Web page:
Polyester clothes smell worse than cotton, following intensive exercise by their wearers, because bacteria that cause odor grow better on polyester, according to research published ahead of print in the journal Applied and Environmental Microbiology.
In the study, the investigators collected t-shirts from 26 healthy individuals following an intensive, hour-long bicycle spinning session, and incubated the shirts for 28 hours before having them inspected by a trained odor panel. The researchers also investigated the taxonomy of the bacteria on the shirts, and in the axillaries.
Freshly secreted sweat has little odor, because the long-chain fatty acids the axillaries secrete are too big to be volatile, says first author, Chris Callewaert of Ghent University, Belgium. Bacteria break these, as well as hormones and sulfur compounds, down to waftable sized, odoriferous molecules.
On the clothes, the main culprit bacteria are micrococci, says Callewaert. "They are known for their enzymatic potential to transform long-chain fatty acids, hormones, and amino acids into smaller—volatile—compounds, which have a typical malodor."
Staphylococci, which inhabit both axillary skin and adjacent textiles (the latter with much less diversity), create a normal, non-malodorous body odor, he says.
"The micrococci are able to grow better on polyester," says Callewaert. He is currently investigating exactly why polyester encourages their growth, and suspects it has to do with the nature of its surfaces.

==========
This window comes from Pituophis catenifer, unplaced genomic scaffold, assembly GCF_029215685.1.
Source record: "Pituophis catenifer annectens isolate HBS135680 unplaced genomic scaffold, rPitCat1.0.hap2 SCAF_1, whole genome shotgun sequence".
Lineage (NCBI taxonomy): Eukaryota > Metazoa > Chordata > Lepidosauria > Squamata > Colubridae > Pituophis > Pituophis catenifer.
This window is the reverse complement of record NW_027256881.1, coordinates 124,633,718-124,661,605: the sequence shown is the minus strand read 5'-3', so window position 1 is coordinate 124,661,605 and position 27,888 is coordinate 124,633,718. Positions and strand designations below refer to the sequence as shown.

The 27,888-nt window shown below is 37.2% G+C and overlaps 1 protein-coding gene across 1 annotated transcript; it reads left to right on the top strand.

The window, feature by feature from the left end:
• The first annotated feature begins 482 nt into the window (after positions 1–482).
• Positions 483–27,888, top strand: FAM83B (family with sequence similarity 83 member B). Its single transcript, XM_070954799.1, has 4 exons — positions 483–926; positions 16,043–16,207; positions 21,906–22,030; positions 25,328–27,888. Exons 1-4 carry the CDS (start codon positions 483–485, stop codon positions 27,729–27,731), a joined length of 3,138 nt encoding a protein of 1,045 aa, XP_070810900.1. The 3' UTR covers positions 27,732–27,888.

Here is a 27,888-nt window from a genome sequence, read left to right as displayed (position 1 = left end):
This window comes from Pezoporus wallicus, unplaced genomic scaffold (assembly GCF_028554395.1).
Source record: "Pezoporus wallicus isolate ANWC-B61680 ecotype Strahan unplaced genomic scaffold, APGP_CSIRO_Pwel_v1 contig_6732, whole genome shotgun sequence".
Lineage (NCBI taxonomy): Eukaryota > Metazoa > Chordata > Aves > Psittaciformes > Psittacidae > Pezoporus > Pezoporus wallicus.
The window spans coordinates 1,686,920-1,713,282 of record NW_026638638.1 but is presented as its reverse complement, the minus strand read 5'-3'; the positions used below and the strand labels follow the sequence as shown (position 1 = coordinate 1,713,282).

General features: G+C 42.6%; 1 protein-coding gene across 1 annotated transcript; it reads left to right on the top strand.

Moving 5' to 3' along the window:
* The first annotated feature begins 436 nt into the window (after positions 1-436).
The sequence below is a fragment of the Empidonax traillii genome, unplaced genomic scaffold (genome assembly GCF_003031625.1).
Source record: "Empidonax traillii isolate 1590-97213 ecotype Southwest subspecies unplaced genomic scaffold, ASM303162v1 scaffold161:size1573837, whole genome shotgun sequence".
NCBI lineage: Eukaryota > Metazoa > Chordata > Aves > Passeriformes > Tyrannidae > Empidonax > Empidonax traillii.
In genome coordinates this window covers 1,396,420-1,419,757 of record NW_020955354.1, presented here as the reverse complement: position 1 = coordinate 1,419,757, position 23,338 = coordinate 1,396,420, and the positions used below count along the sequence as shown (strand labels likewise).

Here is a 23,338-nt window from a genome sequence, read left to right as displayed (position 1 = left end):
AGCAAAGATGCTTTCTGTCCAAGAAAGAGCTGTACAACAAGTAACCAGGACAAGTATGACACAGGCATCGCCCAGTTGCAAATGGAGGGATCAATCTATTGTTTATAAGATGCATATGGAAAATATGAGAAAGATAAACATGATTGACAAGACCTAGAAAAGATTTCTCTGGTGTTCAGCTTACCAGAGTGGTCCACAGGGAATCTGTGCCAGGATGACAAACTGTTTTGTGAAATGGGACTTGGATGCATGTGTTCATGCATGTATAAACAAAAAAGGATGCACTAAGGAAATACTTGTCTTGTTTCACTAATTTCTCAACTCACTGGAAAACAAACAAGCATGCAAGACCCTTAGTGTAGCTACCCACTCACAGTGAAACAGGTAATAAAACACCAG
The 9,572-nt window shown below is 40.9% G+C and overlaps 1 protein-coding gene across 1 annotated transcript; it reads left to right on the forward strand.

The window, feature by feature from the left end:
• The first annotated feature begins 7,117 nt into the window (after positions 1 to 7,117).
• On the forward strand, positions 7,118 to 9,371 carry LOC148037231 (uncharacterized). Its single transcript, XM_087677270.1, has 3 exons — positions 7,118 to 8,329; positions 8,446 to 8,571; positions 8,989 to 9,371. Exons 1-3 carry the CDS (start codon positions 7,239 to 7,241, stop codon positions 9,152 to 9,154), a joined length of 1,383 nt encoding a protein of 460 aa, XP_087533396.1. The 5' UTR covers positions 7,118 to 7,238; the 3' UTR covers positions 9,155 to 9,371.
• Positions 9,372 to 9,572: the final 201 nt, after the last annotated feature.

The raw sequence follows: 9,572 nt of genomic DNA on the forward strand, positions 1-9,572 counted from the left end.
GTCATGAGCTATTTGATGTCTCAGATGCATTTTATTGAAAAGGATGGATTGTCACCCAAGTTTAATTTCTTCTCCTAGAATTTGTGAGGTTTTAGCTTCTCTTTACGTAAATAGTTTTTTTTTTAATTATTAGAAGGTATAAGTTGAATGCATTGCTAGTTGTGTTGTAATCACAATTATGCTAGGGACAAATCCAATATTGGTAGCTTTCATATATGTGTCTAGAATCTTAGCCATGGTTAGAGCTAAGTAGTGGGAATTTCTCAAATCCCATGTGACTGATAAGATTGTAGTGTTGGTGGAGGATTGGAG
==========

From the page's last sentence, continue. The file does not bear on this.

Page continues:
Corynebacteria are the main causes of bad odors in the armpits, but these anaerobes fail to grow on textiles, says Callewaert.
The impetus for this research is the suffering caused by unpleasant body odor (BO), says Callewaert, who has been consulted by more than 200 patients with this problem, and who runs the website, drarmpit.com.
"BO is taboo, and its prevalence is greatly underestimated," he says. "There is little these people can do to help themselves. Some of them are too psychologically distressed to talk to strangers, or even to leave the house, afraid of what people might think of their smell."
Wearing cotton clothes will reduce the problem somewhat, says Callewaert. But his ultimate objective is to solve the problem of body odor, by transplanting microbes from non-malodorous relatives to those afflicted. (Early results are promising, he says.)
More generally, Callewaert advises people with smelly armpits to avoid overusing antiperspirants, which he says can encourage enrichment of the odor-causing corynebacteria in the axillae. "That is what I have heard from people with BO—the more they use it, the worse it eventually got," he says. But deodorants did not worsen the problem.
The manuscript can be found online at http://bit.ly/asmtip0914a. The final version of the article is scheduled for the November 2014 issue of Applied and Environmental Microbiology.
Applied and Environmental Microbiology is a publication of the American Society for Microbiology (ASM). The ASM is the largest single life science society, composed of over 39,000 scientists and health professionals. Its mission is to advance the microbiological sciences as a vehicle for understanding life processes and to apply and communicate this knowledge for the improvement of health and environmental and economic well-being worldwide.
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